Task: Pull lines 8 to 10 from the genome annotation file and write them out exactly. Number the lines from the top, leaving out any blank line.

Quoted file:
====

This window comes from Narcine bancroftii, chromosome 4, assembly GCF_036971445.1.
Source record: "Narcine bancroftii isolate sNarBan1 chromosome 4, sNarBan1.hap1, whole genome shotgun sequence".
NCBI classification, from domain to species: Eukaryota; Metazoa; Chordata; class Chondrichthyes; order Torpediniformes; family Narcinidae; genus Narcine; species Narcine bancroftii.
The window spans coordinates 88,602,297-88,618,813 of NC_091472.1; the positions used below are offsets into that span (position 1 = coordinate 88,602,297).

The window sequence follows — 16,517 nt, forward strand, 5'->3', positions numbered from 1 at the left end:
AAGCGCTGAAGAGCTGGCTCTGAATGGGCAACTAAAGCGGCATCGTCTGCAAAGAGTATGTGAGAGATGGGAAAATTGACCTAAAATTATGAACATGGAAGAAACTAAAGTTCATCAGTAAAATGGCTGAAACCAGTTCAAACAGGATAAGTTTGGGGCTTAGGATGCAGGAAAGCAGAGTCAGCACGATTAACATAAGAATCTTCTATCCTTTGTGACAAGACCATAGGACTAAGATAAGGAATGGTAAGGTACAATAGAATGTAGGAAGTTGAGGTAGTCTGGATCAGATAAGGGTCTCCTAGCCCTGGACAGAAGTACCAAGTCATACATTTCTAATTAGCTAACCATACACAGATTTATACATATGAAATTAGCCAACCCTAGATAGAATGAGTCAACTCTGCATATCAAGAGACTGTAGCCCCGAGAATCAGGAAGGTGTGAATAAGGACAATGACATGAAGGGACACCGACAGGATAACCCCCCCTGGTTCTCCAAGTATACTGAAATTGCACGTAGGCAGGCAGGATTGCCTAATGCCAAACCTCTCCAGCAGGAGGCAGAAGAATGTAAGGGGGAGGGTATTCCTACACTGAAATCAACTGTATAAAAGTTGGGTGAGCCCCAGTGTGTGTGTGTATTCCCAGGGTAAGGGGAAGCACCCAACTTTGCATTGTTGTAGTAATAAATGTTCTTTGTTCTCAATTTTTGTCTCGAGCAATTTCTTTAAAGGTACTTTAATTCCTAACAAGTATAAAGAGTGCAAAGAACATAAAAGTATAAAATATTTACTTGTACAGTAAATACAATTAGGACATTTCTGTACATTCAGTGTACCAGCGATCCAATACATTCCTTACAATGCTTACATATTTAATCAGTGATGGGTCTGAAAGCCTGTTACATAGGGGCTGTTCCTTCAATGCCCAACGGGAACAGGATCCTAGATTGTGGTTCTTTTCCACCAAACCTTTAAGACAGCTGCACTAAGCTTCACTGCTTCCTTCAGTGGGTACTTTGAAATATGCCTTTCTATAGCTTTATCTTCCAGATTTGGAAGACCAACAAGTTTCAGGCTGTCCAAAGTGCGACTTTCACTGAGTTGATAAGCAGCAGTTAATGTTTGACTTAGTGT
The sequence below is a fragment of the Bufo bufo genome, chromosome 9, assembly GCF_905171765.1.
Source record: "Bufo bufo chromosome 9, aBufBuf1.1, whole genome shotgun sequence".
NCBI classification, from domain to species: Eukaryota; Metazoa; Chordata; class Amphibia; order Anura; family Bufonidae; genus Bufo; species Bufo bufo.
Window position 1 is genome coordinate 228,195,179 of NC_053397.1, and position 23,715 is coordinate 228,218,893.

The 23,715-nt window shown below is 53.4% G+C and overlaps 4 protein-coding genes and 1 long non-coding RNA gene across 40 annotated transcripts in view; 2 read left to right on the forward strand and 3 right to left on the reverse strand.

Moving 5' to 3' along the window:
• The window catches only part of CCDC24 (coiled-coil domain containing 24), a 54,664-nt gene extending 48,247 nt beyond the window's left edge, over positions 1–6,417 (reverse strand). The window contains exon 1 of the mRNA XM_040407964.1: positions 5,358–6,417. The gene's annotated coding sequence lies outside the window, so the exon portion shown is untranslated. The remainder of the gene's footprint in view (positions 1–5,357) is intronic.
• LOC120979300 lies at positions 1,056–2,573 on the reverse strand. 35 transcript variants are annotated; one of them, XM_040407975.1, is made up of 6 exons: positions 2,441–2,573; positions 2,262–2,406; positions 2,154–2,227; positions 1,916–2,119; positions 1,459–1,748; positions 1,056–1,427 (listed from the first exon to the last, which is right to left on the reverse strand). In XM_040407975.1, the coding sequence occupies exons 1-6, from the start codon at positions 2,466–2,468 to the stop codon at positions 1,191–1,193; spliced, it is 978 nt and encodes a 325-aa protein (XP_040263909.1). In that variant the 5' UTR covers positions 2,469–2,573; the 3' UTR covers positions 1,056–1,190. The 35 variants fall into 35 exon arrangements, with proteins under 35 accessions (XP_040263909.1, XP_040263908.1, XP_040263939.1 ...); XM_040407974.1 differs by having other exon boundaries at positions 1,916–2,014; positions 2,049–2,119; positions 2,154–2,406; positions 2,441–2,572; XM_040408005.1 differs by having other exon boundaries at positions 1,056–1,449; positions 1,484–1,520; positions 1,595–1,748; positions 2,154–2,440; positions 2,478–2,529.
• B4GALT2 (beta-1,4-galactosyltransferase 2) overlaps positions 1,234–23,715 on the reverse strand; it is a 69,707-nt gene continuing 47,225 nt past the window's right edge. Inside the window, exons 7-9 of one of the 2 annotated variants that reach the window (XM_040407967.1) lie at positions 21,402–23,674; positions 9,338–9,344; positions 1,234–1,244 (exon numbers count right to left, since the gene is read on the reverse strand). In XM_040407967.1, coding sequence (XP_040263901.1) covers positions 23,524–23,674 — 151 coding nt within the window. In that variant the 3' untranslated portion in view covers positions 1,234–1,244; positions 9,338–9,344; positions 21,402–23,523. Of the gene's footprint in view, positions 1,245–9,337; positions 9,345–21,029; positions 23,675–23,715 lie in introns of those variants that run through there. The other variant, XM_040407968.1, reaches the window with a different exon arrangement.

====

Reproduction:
Source record: "Bufo bufo chromosome 9, aBufBuf1.1, whole genome shotgun sequence".
NCBI classification, from domain to species: Eukaryota; Metazoa; Chordata; class Amphibia; order Anura; family Bufonidae; genus Bufo; species Bufo bufo.
Window position 1 is genome coordinate 228,195,179 of NC_053397.1, and position 23,715 is coordinate 228,218,893.